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Personal Financial Advisors
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Description: what do they do?
Advise clients on financial plans using knowledge of tax and investment strategies, securities, insurance, pension plans, and real estate. Duties include assessing clients' assets, liabilities, cash flow, insurance coverage, tax status, and financial objectives.
Also known as:
Financial Planner, Account Executive, Financial Counselor, Financial Consultant, Registered Representative, Financial Advisor, Portfolio Manager, Certified Financial Planner (CFP), Investment Advisor, Analyst

    What does this information tell me?

    This description is a quick overview of what workers in this career might do.

    "Also known as" shows other common names for this career.

    What is the source of this information?

    This information comes from an O*NET database. Learn more on the Help page.

Career video
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    Transcript: The weighty responsibility of investing individuals’ savings and helping them build a secure retirement… takes both financial knowledge and interpersonal skills. Personal financial advisors provide advice on investments, home ownership, estate planning, and more… to help people manage their finances and plan for the future. Personal financial advisors start by determining a client’s financial needs and how much risk they’re comfortable with, then helping set short- and long-term goals. Advisors are experts on the benefits and limitations of many different types of investments, such as mutual funds, stocks and bonds, real estate, and related issues such as insurance and the tax implications of different investments. Marketing their services to potential clients is an ongoing part of the job. To build their client base, personal financial advisors give seminars, participate in networking events, and seek referrals from current clients. Typically, advisors meet annually with clients to discuss their investment portfolio and make adjustments. Most personal financial advisors work in the finance and insurance industry, and many others are self-employed. They usually work full time in offices, and some may meet with clients during evenings and weekends. Personal financial advisors typically need a bachelor’s degree; majoring in finance, economics, accounting, math, or law are all good preparation. Finance is a highly regulated field: specific licenses are required to sell different investment or insurance products. Advisors may need to register with state regulators or the Securities and Exchange Commission.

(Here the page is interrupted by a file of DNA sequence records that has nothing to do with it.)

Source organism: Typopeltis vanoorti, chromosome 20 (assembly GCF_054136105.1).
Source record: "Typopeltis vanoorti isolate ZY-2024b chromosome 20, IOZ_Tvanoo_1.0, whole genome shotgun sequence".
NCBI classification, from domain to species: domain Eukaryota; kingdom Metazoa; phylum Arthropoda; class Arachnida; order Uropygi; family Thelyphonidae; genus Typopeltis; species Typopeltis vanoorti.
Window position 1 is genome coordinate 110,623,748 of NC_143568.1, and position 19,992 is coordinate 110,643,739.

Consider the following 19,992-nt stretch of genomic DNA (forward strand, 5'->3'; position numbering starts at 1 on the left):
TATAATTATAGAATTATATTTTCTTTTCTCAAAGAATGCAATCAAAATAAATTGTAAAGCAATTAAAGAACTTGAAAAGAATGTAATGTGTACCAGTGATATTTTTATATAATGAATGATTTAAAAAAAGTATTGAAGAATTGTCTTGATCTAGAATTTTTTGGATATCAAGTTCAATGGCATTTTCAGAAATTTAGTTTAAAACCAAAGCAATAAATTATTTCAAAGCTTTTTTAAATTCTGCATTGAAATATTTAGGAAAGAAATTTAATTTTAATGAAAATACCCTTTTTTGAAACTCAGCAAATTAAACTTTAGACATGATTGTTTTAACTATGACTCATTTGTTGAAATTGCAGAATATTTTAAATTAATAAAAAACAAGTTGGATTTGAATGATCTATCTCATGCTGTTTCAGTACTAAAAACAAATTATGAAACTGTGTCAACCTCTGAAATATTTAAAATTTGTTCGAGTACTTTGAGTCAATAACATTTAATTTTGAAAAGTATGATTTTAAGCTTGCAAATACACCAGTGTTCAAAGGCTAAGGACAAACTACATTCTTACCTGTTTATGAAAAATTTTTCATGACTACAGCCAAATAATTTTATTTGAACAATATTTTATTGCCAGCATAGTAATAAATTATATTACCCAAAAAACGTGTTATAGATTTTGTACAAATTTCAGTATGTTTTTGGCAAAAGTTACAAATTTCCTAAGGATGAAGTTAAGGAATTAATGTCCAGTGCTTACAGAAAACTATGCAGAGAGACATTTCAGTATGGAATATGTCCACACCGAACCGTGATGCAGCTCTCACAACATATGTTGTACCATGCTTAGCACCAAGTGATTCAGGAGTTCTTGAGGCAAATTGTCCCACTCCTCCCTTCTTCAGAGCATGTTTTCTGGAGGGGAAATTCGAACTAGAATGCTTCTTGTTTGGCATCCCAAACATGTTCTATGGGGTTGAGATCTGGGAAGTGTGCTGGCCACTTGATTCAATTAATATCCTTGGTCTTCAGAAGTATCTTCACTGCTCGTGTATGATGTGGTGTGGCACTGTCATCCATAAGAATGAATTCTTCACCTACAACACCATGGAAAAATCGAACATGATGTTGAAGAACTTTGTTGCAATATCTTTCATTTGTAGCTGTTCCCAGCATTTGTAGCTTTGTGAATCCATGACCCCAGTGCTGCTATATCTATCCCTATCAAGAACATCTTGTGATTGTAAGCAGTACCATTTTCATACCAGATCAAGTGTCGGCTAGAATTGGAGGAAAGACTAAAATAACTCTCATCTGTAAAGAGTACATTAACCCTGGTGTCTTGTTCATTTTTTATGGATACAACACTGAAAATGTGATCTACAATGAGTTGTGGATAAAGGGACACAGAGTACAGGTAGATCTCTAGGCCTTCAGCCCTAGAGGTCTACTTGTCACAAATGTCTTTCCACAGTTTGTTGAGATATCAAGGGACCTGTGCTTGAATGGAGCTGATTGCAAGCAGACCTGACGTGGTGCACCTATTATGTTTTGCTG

View transcript
Outlook: will there be jobs?
Image. Employment outlook for this occupation
New job opportunities are very likely in the future.

This occupation is:
  • Expected to grow much faster than average


    What does this information tell me?

    Outlook information can tell you whether a career is expected to be in demand in the future—that is, whether there are likely to be job openings if you choose this career. Careers can have one of three outlooks: